What you need to know about getting a mortgage if you’re buying or refinancing a farm or farmland, including the factors lenders consider when you apply for one.

  • Mortgage for a pub

    Everything you need to know about taking out a mortgage to buy or refinance a pub. Find out where to get one, how to get the best deal and the factors lenders consider.

  • Mortgage for a hotel

    In-depth guide to taking out a commercial mortgage to buy or refinance a hotel. Find out how to get the best rates, factors lenders consider and what you need to apply.

  • Bridging loan vs commercial mortgage

    Find out if a bridging loan or commercial mortgage would suit you if you’re buying or refinancing commercial property and when a bridging loan can be a better option.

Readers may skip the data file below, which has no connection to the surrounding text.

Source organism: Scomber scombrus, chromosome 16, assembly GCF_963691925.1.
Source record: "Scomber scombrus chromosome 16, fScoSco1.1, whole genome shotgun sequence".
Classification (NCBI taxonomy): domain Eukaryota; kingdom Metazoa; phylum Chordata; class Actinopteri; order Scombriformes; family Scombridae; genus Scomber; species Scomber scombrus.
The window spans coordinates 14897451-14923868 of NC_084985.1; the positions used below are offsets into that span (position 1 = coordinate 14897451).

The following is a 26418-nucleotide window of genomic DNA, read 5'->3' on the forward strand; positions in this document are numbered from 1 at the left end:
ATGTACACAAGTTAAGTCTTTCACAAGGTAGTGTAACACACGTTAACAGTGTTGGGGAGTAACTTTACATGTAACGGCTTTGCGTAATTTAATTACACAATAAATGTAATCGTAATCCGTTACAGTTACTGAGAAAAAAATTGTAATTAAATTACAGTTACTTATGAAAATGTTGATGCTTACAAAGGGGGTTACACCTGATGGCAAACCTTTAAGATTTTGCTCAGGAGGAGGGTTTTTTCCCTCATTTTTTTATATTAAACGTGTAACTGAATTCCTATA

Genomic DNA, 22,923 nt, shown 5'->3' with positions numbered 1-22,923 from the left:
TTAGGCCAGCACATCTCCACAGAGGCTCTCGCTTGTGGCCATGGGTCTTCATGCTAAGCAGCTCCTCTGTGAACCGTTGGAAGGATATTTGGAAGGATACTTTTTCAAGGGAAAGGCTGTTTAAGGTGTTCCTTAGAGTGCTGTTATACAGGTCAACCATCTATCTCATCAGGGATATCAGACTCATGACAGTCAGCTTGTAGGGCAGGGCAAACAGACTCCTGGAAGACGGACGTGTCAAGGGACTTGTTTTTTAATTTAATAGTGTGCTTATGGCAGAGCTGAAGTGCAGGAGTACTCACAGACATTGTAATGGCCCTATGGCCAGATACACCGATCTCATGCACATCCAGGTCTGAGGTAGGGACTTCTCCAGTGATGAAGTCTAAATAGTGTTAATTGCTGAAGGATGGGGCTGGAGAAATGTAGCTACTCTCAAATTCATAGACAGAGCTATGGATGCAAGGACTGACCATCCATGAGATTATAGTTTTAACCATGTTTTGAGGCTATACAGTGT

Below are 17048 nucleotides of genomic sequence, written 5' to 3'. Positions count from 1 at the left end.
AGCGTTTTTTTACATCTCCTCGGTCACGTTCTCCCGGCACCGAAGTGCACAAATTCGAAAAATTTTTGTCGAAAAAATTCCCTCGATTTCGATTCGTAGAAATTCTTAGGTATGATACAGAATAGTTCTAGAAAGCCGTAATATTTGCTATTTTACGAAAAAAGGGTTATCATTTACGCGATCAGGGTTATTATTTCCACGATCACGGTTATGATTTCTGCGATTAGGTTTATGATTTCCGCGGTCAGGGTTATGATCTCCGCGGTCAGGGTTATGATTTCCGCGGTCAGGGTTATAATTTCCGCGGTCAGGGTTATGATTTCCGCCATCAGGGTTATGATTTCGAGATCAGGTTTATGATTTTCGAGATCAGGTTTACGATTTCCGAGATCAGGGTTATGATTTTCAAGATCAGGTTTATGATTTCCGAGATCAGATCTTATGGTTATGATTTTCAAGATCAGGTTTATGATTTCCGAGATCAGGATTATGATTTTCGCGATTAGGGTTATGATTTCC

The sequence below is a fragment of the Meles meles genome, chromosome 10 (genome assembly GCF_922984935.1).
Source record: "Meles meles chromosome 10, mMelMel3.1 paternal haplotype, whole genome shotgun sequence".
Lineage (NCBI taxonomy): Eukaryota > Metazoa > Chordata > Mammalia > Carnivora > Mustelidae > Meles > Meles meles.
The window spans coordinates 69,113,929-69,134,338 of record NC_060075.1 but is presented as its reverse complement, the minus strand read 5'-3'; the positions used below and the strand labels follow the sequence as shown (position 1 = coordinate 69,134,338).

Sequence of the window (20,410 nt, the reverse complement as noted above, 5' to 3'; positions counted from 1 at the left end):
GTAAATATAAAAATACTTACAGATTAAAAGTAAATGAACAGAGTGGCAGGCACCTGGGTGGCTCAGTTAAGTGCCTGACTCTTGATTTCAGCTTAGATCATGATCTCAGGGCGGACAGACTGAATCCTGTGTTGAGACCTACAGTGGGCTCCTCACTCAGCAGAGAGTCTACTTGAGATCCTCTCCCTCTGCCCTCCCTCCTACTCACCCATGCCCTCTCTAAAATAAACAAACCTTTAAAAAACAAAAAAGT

• How much deposit do I need for a commercial mortgage?

    Find out how much deposit you need if you’re taking out a commercial mortgage, including the factors lenders take into account, and how to get the best deal for you.

  • Getting a 5% deposit mortgage under the government’s new guarantee scheme

    Learn more about the new government scheme that allows first-time buyers and home movers to get on the property ladder.

  • Chain break finance

    Learn everything you need to know about chain break finance – a type of bridging loan that stops you losing your dream home if the sale of your existing one falls through.

  • Fix and flip

    Read our in-depth guide to fix and flip and how this type of property investment works, including the factors you need to consider, the risks to be aware of and how to finance it.